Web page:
Fanari, Karditsa

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Κάστρο Φαναρίου Καρδίτσας (photosiotas) (4).jpg
Fanari is located in Greece
Coordinates: 39°24.57′N 21°48.06′E / 39.40950°N 21.80100°E / 39.40950; 21.80100Coordinates: 39°24.57′N 21°48.06′E / 39.40950°N 21.80100°E / 39.40950; 21.80100
Administrative regionCentral Greece
Regional unitKarditsa
Municipal unitIthomi
 • Population580 (2011)
Time zoneUTC+2 (EET)
 • Summer (DST)UTC+3 (EEST)

Fanari (Greek: Φανάρι) or Fanarion (Φανάριον) is a village in Karditsa, Greece, with a population of 433 (2011 census).[1] Since the 2011 local government reform it is part of the municipality Mouzaki, whereas before that it was the seat of the municipality of Ithomi.[2] Fanari occupies the site of the ancient town of Ithome.


The village is located on the end of a series of hills extending into the Thessalian plain northwest of Karditsa, and commands a broad view of the surrounding area.[3] The current settlement dates to the later Middle Ages, but is located on the ruins of the ancient city of Ithome, which survived until early Byzantine times.[3]

Fanari is mentioned for the first time in 1304, when it was briefly occupied by the forces of the regent of Epirus, Anna Palaiologina Kantakouzene. It then came under the control of the autonomous Thessalian magnate Stephen Gabrielopoulos, and on his death in 1333 it passed to the ruler of Epirus, John II Orsini, who fortified it.[3] The castle, a plain structure on a circular plateau some 100 m across, is well preserved to this day. It features five square towers, and a strong gate-tower on its western side, while a cistern and remains of a barracks survive in the interior.[3] The archontes (local elders) of Fanari are mentioned in several documents: in 1342 Michael Gabrielopoulos assured them that no Albanians would be settled in their area, and confirmed their possession of the monasteries of Lykousada and Porta Panagia, while in 1382 the archontes are mentioned in a local Church synod.[3] In 1444, when the Despot of the Morea and future Byzantine emperor, Constantine XI Palaiologos, briefly expanded into Central Greece, he installed a governor of his own in Fanari.[3]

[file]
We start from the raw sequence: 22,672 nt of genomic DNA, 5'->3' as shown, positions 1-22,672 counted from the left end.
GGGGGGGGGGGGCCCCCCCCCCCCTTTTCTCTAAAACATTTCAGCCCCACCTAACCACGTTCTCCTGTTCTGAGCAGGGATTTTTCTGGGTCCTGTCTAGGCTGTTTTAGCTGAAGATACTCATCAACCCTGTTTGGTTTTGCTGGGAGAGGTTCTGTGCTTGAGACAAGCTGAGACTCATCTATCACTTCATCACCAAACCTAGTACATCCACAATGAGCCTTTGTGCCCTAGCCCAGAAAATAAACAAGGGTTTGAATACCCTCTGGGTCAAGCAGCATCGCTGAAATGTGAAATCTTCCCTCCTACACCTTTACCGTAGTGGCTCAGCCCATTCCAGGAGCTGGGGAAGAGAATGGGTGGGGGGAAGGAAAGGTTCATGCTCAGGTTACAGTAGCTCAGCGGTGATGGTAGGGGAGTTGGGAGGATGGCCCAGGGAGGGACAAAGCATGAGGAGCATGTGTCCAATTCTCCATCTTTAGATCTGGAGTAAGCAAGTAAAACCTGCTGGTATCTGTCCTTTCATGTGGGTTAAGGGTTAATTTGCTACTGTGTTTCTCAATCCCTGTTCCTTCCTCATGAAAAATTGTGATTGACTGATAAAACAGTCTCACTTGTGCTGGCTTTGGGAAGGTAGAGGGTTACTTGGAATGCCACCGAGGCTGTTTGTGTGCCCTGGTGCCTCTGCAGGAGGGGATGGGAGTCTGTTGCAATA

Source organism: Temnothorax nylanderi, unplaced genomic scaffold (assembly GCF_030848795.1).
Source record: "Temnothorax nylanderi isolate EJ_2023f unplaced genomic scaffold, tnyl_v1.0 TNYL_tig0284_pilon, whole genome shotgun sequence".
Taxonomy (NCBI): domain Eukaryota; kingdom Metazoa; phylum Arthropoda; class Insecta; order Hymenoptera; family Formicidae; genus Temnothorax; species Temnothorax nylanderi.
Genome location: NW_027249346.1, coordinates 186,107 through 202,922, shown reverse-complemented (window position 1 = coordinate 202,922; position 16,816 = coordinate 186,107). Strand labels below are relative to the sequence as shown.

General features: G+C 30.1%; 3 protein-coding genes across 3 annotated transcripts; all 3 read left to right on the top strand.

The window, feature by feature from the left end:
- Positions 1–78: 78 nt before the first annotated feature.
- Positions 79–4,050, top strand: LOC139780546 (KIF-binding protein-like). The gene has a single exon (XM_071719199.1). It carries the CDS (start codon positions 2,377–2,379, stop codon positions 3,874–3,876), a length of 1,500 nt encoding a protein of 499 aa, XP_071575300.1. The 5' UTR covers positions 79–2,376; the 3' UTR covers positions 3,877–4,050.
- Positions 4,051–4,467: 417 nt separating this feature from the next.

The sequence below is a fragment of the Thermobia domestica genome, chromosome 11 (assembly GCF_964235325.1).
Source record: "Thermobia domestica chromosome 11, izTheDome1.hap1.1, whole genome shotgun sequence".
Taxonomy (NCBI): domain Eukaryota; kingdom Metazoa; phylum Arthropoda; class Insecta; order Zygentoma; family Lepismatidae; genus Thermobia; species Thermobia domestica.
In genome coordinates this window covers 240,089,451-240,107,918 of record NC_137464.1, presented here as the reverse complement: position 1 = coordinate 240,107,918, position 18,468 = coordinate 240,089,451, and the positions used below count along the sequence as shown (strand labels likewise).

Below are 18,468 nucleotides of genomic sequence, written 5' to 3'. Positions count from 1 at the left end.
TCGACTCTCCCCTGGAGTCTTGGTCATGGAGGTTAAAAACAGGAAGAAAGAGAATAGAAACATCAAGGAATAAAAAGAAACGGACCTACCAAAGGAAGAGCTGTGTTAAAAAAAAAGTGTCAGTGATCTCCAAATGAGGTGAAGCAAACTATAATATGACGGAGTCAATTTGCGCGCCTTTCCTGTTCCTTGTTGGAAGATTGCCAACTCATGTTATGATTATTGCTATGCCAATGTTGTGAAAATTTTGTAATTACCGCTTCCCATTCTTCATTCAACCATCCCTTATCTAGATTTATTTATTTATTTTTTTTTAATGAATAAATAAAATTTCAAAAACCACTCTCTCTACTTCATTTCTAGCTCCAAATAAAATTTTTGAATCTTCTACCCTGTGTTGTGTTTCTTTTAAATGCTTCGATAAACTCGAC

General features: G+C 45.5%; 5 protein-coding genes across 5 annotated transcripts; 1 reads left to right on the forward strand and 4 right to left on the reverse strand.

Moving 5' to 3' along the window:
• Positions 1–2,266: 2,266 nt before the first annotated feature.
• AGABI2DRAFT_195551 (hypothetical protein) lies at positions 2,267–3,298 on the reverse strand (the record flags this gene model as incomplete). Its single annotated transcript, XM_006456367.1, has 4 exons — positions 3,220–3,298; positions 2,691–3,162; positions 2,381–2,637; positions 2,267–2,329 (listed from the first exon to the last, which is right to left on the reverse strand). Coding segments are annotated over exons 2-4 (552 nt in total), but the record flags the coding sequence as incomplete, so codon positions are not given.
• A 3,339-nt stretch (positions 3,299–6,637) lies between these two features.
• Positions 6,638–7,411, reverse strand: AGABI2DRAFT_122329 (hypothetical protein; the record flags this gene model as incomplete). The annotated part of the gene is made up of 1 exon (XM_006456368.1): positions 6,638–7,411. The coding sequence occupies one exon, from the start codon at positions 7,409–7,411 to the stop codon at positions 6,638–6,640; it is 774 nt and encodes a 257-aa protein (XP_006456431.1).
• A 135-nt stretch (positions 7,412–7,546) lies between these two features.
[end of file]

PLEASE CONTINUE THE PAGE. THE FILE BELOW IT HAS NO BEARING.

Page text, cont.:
A local bishopric is attested from 1382–88 on, initially in combination with Kappoua (modern Kappas), but after the Ottoman conquest of Thessaly it became a separate see and was even raised to an archbishopric.[3] Today the see is a titular bishopric within the Church of Greece, held since 2003 by Agathangelos (Vasileios) Haramantidis.


Year 1881 1889 1896 1907 1920 1928 1940 1951 1961 1971 1981 1991 2001 2011
Population 1.704[4] 2.032[5] 1.837[6] 1.962[7] 2.307[8] 2.420[9] 2.219[9] 1.928[9] 1.753[9] 1.310[9] 1.033[9] 871[9] 722 433[1]


  1. ^ a b c d "Απογραφή Πληθυσμού - Κατοικιών 2011. ΜΟΝΙΜΟΣ Πληθυσμός" (in Greek). Hellenic Statistical Authority.
  2. ^ Kallikratis law Greece Ministry of Interior (in Greek)
  3. ^ a b c d e f g Koder & Hild 1976, p. 237.
  4. ^ Thessaly–Arta census 1881, p. 34
  5. ^ 1889 census, p. 156
  6. ^ 1896 census, p. 164
  7. ^ 1907 census, p. 425
  8. ^ 1920 census, p. 28, Table XII]
  9. ^ a b c d e f g Michail Stamatelatios, Foteini Vamva-Stamatelatou, Επίτομο Γεωγραφικό Λεξικό της Ελλάδος [Concise Geographic Dictionary of Greece], Ermis, Athens 2001, p. 774


  • Koder, Johannes; Hild, Friedrich (1976). Tabula Imperii Byzantini, Band 1: Hellas und Thessalia (in German). Vienna: Verlag der Österreichischen Akademie der Wissenschaften. ISBN 3-7001-0182-1.